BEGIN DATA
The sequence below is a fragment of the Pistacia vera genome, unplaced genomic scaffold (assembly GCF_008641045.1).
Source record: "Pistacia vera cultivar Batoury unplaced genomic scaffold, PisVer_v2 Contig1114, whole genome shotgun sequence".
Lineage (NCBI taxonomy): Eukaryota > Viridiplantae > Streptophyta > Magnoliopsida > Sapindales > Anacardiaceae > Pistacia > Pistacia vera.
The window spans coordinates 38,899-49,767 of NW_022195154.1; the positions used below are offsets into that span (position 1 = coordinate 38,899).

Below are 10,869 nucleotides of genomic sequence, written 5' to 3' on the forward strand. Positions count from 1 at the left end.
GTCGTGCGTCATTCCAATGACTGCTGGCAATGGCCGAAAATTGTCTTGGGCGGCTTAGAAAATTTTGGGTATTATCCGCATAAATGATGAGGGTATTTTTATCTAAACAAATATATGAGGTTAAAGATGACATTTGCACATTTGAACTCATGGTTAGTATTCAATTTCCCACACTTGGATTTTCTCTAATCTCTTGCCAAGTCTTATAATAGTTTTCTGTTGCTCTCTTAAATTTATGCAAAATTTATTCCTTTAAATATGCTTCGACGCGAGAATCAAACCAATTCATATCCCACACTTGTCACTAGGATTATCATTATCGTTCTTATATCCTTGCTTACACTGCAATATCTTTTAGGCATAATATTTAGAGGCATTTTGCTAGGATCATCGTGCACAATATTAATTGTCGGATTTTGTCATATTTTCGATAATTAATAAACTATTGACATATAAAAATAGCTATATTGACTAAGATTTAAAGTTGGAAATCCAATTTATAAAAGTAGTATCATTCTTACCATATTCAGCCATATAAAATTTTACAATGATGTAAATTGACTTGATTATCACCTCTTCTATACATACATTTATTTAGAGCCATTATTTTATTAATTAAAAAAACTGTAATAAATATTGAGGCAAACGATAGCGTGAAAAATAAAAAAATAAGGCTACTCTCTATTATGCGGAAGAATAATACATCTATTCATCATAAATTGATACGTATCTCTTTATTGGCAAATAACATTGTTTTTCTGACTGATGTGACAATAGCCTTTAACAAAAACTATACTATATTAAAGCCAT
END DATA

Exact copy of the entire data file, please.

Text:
The sequence below is a fragment of the Pistacia vera genome, unplaced genomic scaffold (assembly GCF_008641045.1).
Source record: "Pistacia vera cultivar Batoury unplaced genomic scaffold, PisVer_v2 Contig1114, whole genome shotgun sequence".
Lineage (NCBI taxonomy): Eukaryota > Viridiplantae > Streptophyta > Magnoliopsida > Sapindales > Anacardiaceae > Pistacia > Pistacia vera.
The window spans coordinates 38,899-49,767 of NW_022195154.1; the positions used below are offsets into that span (position 1 = coordinate 38,899).

Below are 10,869 nucleotides of genomic sequence, written 5' to 3' on the forward strand. Positions count from 1 at the left end.
GTCGTGCGTCATTCCAATGACTGCTGGCAATGGCCGAAAATTGTCTTGGGCGGCTTAGAAAATTTTGGGTATTATCCGCATAAATGATGAGGGTATTTTTATCTAAACAAATATATGAGGTTAAAGATGACATTTGCACATTTGAACTCATGGTTAGTATTCAATTTCCCACACTTGGATTTTCTCTAATCTCTTGCCAAGTCTTATAATAGTTTTCTGTTGCTCTCTTAAATTTATGCAAAATTTATTCCTTTAAATATGCTTCGACGCGAGAATCAAACCAATTCATATCCCACACTTGTCACTAGGATTATCATTATCGTTCTTATATCCTTGCTTACACTGCAATATCTTTTAGGCATAATATTTAGAGGCATTTTGCTAGGATCATCGTGCACAATATTAATTGTCGGATTTTGTCATATTTTCGATAATTAATAAACTATTGACATATAAAAATAGCTATATTGACTAAGATTTAAAGTTGGAAATCCAATTTATAAAAGTAGTATCATTCTTACCATATTCAGCCATATAAAATTTTACAATGATGTAAATTGACTTGATTATCACCTCTTCTATACATACATTTATTTAGAGCCATTATTTTATTAATTAAAAAAACTGTAATAAATATTGAGGCAAACGATAGCGTGAAAAATAAAAAAATAAGGCTACTCTCTATTATGCGGAAGAATAATACATCTATTCATCATAAATTGATACGTATCTCTTTATTGGCAAATAACATTGTTTTTCTGACTGATGTGACAATAGCCTTTAACAAAAACTATACTATATTAAAGCCAT